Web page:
The world seems a much less certain place than it did six months or a year ago. But we cannot sit in shock for ever. Governments are dealing with the political and security implications of September 11th. What can companies do to deal with the economic implications - coming as they do fast on the heels of a series of other shocks to the economic system?
More and more companies are listing terrorism as a potential threat to their business: 1,200 US companies have done so in filings to the Securities and Exchange Commission since September 11th. But for most businesses, the real threats in the current environment are elsewhere. The greatest threat is likely to be an internal one: failure to react to the new situation, of which terrorism, for all its destructive power, is only one symptom.
Faced with a threat, one natural reaction is to do what a snail does: draw in your horns and retreat inside your shell until it blows over. Many companies have cut back on discretionary spending and retreated to what they perceive as the 'irreducible core' of their activities.
Unfortunately, the current economic environment is not one in which snails are likely to prosper. What the shocks of the past year have revealed is that familiar, safe, tried and tested strategies no longer work. In an interconnected world, commercial as well as political enemies can fly under your defences and turn your own resources against you. This is a problem that is not going to go away.
What is the best form of defence? It is not sitting and waiting, and hoping that the shell will hold. The best form of defence is active, not passive: taking the initiative onto enemy ground.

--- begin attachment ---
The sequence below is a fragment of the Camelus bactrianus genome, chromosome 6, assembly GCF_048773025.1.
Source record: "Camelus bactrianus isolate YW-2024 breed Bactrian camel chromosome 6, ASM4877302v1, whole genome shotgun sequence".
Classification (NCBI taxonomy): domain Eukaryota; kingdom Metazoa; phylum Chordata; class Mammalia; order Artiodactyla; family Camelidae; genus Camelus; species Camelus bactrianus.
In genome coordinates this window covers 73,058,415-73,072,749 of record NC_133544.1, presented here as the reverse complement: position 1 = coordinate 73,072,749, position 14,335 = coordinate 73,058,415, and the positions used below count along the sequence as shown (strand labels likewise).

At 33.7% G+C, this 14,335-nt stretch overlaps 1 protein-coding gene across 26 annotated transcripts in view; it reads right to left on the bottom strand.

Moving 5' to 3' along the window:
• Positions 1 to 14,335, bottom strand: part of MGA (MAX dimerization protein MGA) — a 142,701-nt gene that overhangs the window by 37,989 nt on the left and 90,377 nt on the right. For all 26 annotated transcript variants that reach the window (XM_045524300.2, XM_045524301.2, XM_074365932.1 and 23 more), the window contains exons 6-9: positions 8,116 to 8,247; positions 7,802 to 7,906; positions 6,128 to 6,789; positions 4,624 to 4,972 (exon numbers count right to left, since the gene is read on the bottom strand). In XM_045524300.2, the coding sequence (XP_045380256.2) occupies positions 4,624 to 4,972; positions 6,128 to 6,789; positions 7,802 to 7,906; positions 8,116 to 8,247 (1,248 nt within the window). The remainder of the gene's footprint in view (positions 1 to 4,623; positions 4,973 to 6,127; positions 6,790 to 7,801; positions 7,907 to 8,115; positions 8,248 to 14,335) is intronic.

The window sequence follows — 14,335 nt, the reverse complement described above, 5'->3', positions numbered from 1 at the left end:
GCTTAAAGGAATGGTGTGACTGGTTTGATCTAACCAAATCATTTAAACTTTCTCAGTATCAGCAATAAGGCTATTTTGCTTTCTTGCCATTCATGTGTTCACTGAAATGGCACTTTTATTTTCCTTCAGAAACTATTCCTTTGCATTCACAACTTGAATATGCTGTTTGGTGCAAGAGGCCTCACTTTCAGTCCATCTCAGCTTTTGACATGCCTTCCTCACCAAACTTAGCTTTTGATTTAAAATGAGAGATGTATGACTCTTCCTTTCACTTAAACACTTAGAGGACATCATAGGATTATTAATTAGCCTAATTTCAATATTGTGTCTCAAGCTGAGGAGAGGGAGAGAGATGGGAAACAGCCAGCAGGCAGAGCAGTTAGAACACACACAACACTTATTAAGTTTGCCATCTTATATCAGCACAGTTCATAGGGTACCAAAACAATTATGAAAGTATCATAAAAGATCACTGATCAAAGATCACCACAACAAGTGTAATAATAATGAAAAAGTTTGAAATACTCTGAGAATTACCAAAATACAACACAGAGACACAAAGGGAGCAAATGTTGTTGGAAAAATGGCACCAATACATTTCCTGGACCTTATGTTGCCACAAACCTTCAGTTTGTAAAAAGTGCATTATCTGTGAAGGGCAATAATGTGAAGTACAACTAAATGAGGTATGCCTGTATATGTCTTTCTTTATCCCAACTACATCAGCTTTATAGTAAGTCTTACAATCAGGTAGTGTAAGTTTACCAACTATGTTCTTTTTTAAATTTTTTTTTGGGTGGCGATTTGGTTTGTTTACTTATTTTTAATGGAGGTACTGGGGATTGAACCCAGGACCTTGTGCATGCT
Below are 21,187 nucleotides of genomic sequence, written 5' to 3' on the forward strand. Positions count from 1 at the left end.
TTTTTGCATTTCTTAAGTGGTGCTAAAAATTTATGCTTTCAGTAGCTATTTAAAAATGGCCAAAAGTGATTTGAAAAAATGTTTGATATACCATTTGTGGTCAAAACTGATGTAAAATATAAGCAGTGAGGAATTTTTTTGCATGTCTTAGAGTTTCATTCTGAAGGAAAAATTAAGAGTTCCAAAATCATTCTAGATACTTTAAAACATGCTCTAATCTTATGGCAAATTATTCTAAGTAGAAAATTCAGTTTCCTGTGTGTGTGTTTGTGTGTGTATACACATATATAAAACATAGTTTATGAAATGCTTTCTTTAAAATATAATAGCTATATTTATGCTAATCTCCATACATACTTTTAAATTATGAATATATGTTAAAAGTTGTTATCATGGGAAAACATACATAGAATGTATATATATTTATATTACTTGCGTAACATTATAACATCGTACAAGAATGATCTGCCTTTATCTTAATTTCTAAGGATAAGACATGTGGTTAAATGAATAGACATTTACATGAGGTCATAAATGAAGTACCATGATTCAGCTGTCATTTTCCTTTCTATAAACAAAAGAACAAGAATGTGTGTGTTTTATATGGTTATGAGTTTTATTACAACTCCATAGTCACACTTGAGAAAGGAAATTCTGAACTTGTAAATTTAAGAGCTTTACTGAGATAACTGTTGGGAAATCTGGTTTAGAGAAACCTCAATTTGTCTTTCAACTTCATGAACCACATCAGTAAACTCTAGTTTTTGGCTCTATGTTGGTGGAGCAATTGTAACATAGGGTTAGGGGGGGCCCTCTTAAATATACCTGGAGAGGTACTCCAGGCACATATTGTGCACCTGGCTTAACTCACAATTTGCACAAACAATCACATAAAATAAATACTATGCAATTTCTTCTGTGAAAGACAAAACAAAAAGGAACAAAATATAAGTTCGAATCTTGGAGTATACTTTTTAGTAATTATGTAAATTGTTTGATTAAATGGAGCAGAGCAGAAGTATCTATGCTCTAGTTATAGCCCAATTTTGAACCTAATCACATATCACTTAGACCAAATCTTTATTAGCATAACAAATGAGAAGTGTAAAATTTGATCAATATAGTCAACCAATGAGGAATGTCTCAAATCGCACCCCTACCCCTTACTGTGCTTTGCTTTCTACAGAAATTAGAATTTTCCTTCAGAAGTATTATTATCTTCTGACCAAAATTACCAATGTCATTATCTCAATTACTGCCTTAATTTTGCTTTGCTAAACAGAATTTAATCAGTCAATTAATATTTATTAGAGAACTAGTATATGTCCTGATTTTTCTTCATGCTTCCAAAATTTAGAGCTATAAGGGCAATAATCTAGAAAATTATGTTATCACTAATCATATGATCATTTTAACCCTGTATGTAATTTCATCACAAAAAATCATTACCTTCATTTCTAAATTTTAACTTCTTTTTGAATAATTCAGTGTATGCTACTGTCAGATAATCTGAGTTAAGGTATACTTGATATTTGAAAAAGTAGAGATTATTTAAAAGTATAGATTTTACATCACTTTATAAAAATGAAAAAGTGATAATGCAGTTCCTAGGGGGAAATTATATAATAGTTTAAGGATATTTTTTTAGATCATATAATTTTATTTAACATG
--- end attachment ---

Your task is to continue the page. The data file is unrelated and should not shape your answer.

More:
September 11th has stimulated political innovation to an unprecedented degree, with unheard-of discussion and co-operation between countries previously not on speaking terms.
The economic shocks of the past year need to stimulate a similar degree of commercial, and technological innovation. At the height of the technological boom, innovation was stimulated by the desire to get rich quick. When events proved that it wasn't that easy, much of the flow dried up.
But at a time of unprecedented change, companies that are not innovating are simply waiting to be devoured; waiting for someone with sufficient malice and motivation to find the weak point in the shell. In recent years, innovation was delegated to predatory VCs, while major companies got on with the serious business of making money from proven business formulae. That is no longer enough: one by one, the 'proven formulae' are revealing their weaknesses. Of course innovation involves risk, but recent evidence suggests that the risk is not diminished by staying at home.
In a time of stability, hiding out and hoping is a viable strategy. In times of uncertainty and change, the only hope is to have the courage to seek out new solutions. Those that are doing this will be the new leaders of the commercial, as well as the political world.